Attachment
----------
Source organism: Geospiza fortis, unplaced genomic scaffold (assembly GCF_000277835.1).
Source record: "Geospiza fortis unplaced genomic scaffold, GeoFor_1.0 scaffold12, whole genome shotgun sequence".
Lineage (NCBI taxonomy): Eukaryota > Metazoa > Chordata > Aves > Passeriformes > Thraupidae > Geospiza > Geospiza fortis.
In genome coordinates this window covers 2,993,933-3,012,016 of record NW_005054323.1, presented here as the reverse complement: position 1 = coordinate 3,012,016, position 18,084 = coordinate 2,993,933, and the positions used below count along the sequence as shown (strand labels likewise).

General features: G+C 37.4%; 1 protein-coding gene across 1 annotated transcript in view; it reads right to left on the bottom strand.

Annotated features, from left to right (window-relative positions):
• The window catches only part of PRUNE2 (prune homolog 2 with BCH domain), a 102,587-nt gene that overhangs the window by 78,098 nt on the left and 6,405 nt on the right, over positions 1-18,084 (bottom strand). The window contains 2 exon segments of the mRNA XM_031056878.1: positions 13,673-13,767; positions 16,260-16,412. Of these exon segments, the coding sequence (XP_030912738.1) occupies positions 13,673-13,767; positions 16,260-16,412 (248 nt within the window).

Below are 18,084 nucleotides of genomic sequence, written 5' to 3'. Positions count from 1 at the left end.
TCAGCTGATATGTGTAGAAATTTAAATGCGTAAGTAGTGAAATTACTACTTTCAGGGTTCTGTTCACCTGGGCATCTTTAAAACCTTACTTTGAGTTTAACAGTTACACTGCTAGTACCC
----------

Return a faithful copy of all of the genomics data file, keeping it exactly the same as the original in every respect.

Source organism: Geospiza fortis, unplaced genomic scaffold (assembly GCF_000277835.1).
Source record: "Geospiza fortis unplaced genomic scaffold, GeoFor_1.0 scaffold12, whole genome shotgun sequence".
Lineage (NCBI taxonomy): Eukaryota > Metazoa > Chordata > Aves > Passeriformes > Thraupidae > Geospiza > Geospiza fortis.
In genome coordinates this window covers 2,993,933-3,012,016 of record NW_005054323.1, presented here as the reverse complement: position 1 = coordinate 3,012,016, position 18,084 = coordinate 2,993,933, and the positions used below count along the sequence as shown (strand labels likewise).

General features: G+C 37.4%; 1 protein-coding gene across 1 annotated transcript in view; it reads right to left on the bottom strand.

Annotated features, from left to right (window-relative positions):
• The window catches only part of PRUNE2 (prune homolog 2 with BCH domain), a 102,587-nt gene that overhangs the window by 78,098 nt on the left and 6,405 nt on the right, over positions 1-18,084 (bottom strand). The window contains 2 exon segments of the mRNA XM_031056878.1: positions 13,673-13,767; positions 16,260-16,412. Of these exon segments, the coding sequence (XP_030912738.1) occupies positions 13,673-13,767; positions 16,260-16,412 (248 nt within the window).

Below are 18,084 nucleotides of genomic sequence, written 5' to 3'. Positions count from 1 at the left end.
TCAGCTGATATGTGTAGAAATTTAAATGCGTAAGTAGTGAAATTACTACTTTCAGGGTTCTGTTCACCTGGGCATCTTTAAAACCTTACTTTGAGTTTAACAGTTACACTGCTAGTACCC